...yeah. My life is a sitcom with the same visual style as Parks and Recreation. (I'm actually amazed I can't think of a sitcom set in the office of a general commercial and property litigator, with plots-of-the-week centering on whoever marches in and starts throwing things that day. I mean. In my two years training in practice, I dealt with people arguing over pigs, people claiming other people had stolen their fishing boats, people bringing actions in the name of dead people, people burning their own houses down for the insurance money, people threatening to come into my office and kill me, and the court usher urinating, while in court, into a jug, inter many alia) I would like to be played by Archie Panjabi, please. (She is both prettier, and taller, than me - although the resemblance is occasionally marked.) You'd need someone cute and Scottish to play Shim. There would be litigation plots, and brown-people-are-hilarious plots, and get-married-yay-have-all-the-weddings plots, and what with boundary disputes, first registrations, culture clashes and a multiracial happy marriage, I guess the theme of the thing would be, you can't go home again, except sometimes, when you can. I'd call it, mmm, Locus Standi, and the upbeat sitcom theme tune would go a little like this.
Well, this one is personal (and I'm honestly so touched by your sensitivity in picking that up - it's not immediately obvious as a personal question!), but I am trying to talk - and let myself think - about it more, so here we go.
Languages! Okay. I am good with, and love languages. (I have to remind myself of this a lot, for reasons which will become clear in a moment.) Not in the sense that I'm a super-effective communicator or whatever as the job apps would have it; I mean languages in themselves, their grammars and structures and interesting twiddly bits. (I write stories and I draft things for a living. I figure all of this goes together.)
So the first language I ever spoke was Hindi, and Hindi more than any other is the language of home - both for me, and for everyone; if any one language could be, Hindi would be India's national language, and that makes sense in a way because Hindi is an acquisitive workhorse of a language, anecdotal and crude and beautiful and weird. Hindi speakers, more than any other, drift into English and Urdu and all the other languages of India when they talk; there is this push towards Sanskritisation in India, using new coinages and back-formations, trying to make a purer tongue of it, but I don't think it's terribly successful. For me, Hindi is the language of making tea, getting the milk in, can you chop a couple of onions, and stay tuned, we'll be back after this.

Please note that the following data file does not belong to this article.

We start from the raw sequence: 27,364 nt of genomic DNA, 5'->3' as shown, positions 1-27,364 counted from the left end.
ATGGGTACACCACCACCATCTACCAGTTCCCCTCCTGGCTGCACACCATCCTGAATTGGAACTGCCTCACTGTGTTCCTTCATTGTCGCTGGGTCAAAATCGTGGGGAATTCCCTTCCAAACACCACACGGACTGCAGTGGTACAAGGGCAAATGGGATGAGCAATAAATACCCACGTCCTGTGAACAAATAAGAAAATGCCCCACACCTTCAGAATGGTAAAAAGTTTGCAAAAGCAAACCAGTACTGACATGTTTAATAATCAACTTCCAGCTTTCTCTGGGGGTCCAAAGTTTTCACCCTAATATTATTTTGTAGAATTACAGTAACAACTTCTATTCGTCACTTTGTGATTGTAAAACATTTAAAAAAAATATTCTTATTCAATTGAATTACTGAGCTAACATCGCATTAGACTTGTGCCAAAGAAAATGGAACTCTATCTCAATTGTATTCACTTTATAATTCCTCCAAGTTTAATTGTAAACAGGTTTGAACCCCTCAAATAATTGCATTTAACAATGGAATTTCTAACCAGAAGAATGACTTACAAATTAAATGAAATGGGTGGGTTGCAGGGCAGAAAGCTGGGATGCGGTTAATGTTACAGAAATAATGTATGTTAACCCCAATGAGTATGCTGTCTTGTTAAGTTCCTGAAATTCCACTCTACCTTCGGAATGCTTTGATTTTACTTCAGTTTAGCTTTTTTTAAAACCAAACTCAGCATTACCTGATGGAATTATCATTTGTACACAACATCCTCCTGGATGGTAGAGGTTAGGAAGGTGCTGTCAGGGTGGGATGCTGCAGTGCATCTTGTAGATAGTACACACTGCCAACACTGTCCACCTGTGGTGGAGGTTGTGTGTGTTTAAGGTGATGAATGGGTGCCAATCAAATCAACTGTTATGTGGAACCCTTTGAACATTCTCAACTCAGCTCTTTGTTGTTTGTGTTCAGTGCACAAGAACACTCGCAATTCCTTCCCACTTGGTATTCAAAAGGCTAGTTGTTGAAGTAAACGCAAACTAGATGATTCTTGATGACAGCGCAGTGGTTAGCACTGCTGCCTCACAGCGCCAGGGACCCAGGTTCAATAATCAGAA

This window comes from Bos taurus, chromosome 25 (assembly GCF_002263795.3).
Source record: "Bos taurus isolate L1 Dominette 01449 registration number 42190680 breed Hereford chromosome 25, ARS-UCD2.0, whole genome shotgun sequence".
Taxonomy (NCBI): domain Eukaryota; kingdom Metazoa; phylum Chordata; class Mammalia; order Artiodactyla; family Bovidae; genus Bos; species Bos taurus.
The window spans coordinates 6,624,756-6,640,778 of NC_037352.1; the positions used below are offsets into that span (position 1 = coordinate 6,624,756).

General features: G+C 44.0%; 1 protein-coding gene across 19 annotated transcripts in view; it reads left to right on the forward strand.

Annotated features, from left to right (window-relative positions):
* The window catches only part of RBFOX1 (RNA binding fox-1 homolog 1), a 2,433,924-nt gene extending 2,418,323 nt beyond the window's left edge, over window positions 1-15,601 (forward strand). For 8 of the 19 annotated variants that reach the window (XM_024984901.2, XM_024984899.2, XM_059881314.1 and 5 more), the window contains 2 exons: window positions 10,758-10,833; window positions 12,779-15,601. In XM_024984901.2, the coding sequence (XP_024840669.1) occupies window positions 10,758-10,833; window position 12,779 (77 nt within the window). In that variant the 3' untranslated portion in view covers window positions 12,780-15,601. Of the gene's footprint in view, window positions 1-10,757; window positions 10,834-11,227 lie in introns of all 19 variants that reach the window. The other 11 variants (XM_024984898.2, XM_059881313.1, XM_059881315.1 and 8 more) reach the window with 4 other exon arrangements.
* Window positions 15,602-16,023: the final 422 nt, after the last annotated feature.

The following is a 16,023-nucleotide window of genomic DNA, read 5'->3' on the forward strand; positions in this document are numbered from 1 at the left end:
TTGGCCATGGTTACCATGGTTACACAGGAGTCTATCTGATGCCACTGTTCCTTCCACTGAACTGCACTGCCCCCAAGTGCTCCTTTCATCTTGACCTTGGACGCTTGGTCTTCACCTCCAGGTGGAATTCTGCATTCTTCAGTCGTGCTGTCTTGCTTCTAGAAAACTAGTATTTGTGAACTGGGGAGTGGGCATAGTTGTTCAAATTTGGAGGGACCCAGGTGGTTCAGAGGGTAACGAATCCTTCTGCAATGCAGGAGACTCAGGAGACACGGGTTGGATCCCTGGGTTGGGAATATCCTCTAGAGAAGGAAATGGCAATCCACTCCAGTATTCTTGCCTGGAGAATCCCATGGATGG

There's more to it, of course. But I lost it. I had it, and I lost it. If I could have any wish granted, it would be to go back in time, to my parents who were so scared - justifiably scared! - that I would never fit in, and we would never go home. I lost Hindi as my language of choice by the time I was six; by the time I was sixteen, it had gone almost entirely; now, I'm twenty-six, and it's back, in moods and lights, and I work at it and I get by, but sometimes there's no there there, like, just, some awful howling loss where an identity-constitutive grammar should live. (This is what I mean when I talk about the decolonisation of the mind - how to rid yourself, both of internalised colonialism, and also guilt: that because you were on the wrong side of a system that didn't want you, it's not you that's made wrong. I dumped a Hindi teacher I had once for not understanding this.) What comforts me at this stage is that it is there, somewhere. I was in India for six days in October and by the sixth day I was reaching for it without thinking; my grandfather once said, live with me for six months and I know you'd be reading me the newspaper. Which was kind, and maybe even true. I hope it was, and is.
(I can read Devanagari script, something of which I am inordinately proud. I read at the grade school level, slowly, sounding everything out, and I annoy everyone by stopping in the middle of the street to do this. Mostly, people observing this come to the conclusion that I have a learning disability.)
I also speak French. Kind of. I had no choice about French - I had a polyglot primary school teacher who loved teaching it, and it's the one I kept on with through secondary school - and although I wish very much that I had more of it, and had kept up with what I had, I think I'm actually at the stage with French where the only thing that will convert me to easy fluency is moving to France for six months and getting unstuck trying to order soup. As a language, I never used to like it very much, but I'm coming around to it now as I get the feel of it as well as just learning it - I like its softness and its elegance of expression. On ne puisse pas rentrer. Yes. Since I left school I've had friends who spoke French from francophone Africa, and oddly, that helped: I thought it was beautiful and grounding to hear it from non-white people.